13. Aug 7, 2004 #12

    sal

    User Avatar

    There's a problem, though, which is anything traveling at C is moving on a null geodesic, and time doesn't pass for that object. Therefore, if you were traveling at C, you could not see yourself in a mirror, nor do anything else, because your "clock" would stop.


    But your calculation used the composition of velocities rule, which is derived from the Lorentz transforms, which are not valid for an observer moving at C. There's a divide by zero in there someplace if v=c, so you can't really conclude anything about how fast a photon would appear to travel from the PoV of another photon using CoV -- and that's really what you're trying to do here.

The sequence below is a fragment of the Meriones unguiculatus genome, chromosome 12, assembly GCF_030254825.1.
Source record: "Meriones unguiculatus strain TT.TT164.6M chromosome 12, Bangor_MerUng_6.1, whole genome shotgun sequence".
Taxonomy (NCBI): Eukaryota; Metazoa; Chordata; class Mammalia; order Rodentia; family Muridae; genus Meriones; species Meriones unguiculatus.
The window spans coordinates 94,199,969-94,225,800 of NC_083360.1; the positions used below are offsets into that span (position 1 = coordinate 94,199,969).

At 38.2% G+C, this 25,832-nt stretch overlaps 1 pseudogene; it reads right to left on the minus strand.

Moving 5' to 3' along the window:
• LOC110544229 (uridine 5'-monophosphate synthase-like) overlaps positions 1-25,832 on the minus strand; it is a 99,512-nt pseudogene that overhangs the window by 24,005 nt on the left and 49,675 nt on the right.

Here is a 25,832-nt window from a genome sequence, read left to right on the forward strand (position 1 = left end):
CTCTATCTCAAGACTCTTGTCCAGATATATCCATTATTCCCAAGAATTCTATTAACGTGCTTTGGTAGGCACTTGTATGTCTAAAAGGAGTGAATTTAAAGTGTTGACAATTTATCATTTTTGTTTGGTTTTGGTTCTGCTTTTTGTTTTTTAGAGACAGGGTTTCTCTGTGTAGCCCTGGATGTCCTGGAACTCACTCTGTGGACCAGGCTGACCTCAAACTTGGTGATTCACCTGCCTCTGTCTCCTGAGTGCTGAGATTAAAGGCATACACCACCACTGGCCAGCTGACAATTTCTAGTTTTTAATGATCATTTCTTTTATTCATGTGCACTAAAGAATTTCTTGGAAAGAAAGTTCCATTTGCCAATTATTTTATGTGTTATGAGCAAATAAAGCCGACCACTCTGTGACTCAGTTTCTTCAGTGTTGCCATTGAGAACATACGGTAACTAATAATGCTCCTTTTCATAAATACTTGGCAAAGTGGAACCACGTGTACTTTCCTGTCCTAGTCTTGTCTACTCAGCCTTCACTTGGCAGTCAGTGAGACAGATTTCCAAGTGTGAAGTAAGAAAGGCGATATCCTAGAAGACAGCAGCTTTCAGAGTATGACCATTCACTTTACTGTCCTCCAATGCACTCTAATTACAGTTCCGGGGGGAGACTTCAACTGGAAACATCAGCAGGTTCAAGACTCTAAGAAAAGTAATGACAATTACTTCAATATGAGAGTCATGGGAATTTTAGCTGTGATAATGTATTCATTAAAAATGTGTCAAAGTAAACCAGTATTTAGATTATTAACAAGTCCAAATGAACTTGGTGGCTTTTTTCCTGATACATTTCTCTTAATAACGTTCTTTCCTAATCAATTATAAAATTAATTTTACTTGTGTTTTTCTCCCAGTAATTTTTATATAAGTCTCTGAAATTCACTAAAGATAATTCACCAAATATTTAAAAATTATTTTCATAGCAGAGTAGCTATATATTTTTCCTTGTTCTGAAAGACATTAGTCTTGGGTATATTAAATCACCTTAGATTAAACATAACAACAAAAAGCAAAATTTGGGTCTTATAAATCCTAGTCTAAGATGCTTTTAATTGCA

To put it another way, if one photon is following another one, how fast does the one behind see the one in front pulling away? It'll be something like

    dx/dtau

    where 'x' is the distance between them, and 'tau' is the photon's proper time. But dx is zero (the distance between them doesn't change) and dtau is zero, because "proper time" doesn't pass for a photon -- so it's 0/0.

    In other words, the answer, according to SR, is undefined.
     
  14. Aug 8, 2004 #13
    Im preety shure it is defined. Most physics books will tell you that you will see your image when traveling at the speed of light. And in my calculation, there is no division by 0. Ill do it again for you in latex form.

    [tex] u' = \frac {v + u} {1 + vu/c^2} [/tex]

    [tex] u' = \frac {1c + 1c} {1 + (1c)(1c)/c^2} [/tex]

    [tex] u' = \frac {2c} {1 + 1} [/tex]

    [tex] u' = 1c [/tex]